Large Copper & Brass Teapot with Open-work
early 19th century
This brass teapot of a form typical of teapots that originate in Bukhara and Samarkand is beautifully engraved with typically Islamic scrolling vegetal motifs. (See the other images below.)
The body is engraved with bands of scrolling flowers and leaf motifs, the base being cast with central concentric almond-shaped lozenges either side, which also are engraved. The flared foot is also engraved. The concave base is of hammered copper sheet.
The ‘S’ shaped handle terminates with a tulip-shaped finial; the open-work cover terminates with a lotus bud finial.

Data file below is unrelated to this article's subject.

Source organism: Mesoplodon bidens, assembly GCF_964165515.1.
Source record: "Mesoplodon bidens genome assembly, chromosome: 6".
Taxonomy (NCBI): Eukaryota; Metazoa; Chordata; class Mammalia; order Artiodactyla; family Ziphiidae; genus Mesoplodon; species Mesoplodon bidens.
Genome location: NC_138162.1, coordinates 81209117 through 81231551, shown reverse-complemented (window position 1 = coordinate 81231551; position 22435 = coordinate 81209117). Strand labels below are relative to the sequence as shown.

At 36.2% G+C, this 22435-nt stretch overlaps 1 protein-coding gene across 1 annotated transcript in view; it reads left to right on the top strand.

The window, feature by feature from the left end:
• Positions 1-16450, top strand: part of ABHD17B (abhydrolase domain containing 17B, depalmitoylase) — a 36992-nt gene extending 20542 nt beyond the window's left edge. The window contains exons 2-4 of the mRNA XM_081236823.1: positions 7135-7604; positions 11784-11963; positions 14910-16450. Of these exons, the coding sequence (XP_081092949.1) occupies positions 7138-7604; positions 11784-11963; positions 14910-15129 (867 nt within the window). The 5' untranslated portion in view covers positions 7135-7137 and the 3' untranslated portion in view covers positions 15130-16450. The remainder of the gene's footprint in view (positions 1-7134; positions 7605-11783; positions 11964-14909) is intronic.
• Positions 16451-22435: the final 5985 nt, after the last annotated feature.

The bigger body and neck of this example gives the overall ewer a more balanced appearance than many extant examples of such Bukharan teapots. Over all, an exceptional example of Central Asian metalwork, in excellent condition and with a beautiful, soft patina.
similar teapots are illustrated in Kalter, J. and Pavaloi, M.,
Uzbekistan: Heirs to the Silk Road, Thames & Hudson, 1997, p. 315, 321.
Inventory no.: 689